Then the ward announced another temple trip with a chartered bus. An endowment session for adults, and a baptism session for the youth and new members. The date? It was Tommy’s birthday. We couldn’t let that pass, he agreed.

He got to the family history center at the beginning of the week with Tommy’s information and a good brother there entered it and set it up. Now there was one concern on the scheduling — there were preliminary ordinances to take care of before the endowment session could be done.

Normally that would not be a problem; we would just go early and do it all on the same day , but with a bus running on a schedule, we weren’t sure if that would work. Bill called the temple, and their answer was that “probably” it could be done within the time frame. Probably, but not certainly.

Bill had been dragging for two or three weeks, not becoming really ill but not feeling well, and I worried a little that he would end up not even being able to go on Saturday. Also, he kept getting crisis calls from all sides, eating up his time. Satan was trying to push buttons and set stumbling blocks, I’m sure. We prayed for help for Saturday’s need.

He came home in the early afternoon on Thursday and told me that he had solved the problem of the day and he had two more things to do, after which he would take off for the temple and go do the preliminary ordinances. His head was clear, he felt well, and he was already dressed because he had been in court.

He would be home when he was home, because he knew he would be hitting rush hour traffic going up. (The temple is forty-five minutes away plus traffic; without being able to use the carpool lane traffic could be at a slow crawl.)

He was home about eight o’clock that evening, and it was a sweet experience to join our ward friends on Saturday’s bus and tell some of them the story. I was given a family name from one of our friends and temple students, who was going to the baptistry with the youth instead of on the session. I got to stand in where she would have served, so I had a tender service of my own to offer.

Seattle Temple

We had a good session, and a sense of completion. Promises made, promises kept, and the process was complete in all that it was possible to do for this man who had labored under such deficits in his earthly life.

I heard echoes in my mind of the inevitable phone calls every year as December approached. It’s almost my birthday, don’t forget my birthday is December 13. What are you going to do for my birthday? The response was always, we’ll go do our movie, I know it’s your birthday, I haven’t forgotten.

What are you going to do for my birthday, Bill?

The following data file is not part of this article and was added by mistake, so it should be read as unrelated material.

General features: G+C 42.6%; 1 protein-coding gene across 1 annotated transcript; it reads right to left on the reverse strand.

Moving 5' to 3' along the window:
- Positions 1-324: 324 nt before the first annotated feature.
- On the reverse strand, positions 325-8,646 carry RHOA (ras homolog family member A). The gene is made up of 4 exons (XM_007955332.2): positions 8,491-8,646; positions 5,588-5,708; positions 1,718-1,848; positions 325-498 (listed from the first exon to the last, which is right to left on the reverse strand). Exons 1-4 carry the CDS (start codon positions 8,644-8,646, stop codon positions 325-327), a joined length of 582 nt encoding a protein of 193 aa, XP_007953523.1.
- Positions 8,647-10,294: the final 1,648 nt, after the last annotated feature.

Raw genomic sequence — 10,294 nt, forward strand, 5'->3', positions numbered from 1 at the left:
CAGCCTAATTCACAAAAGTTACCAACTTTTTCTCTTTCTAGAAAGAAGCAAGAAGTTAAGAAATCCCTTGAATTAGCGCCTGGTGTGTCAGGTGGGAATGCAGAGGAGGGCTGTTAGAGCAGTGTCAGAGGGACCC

I’m going to take you to the temple, Tommy, just like I told you I would. I didn’t forget you.

And when we do meet again, it will be for the first time with Tommy’s truest self, unimpaired, and with joy unrestrained.

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About Marian Stoddard

Marian J. Stoddard was born in Washington, D.C., and grew up in its Maryland suburbs. Her father grew up in Carson City, Nevada, and her mother in Salt Lake City, so she was always partly a Westerner at heart, and she ended up raising her family in Washington State. Her family took road trips all over the United States and Canada, so there were lots of adventures.

The adventures of music, literature, and art were also valued and pursued. Playing tourist always included the local museums as well as historical sites and places of natural beauty. Discussions at home, around the dinner table or working in the kitchen, could cover politics, philosophy, or poetry, with the perspective of the gospel underlying all. Words and ideas, and testimony and service, were the family currency.

Marian graduated from Winston Churchill High School in Potomac, Maryland, and attended the University of Utah as the recipient of the Ralph Hardy Memorial Scholarship, where she was graduated with honors, receiving a B.A. in English. She also met the love of her life, a law student, three weeks after her arrival; she jokes that she had to marry him because her mother always wanted a tenor in the family. (She sings second soprano.) They were married two years later and have six children and six grandchildren (so far). She treasures her family, her friends, and her opportunities to serve.

Visit Marian at her blog, greaterthansparrows.  You can contact her at bloggermarian@gmail.com. 

Marian and her husband live in Tacoma, Washington. Together they teach those who are preparing to go to the temple for the first time, and she also teaches a Stake Relief Society Institute class.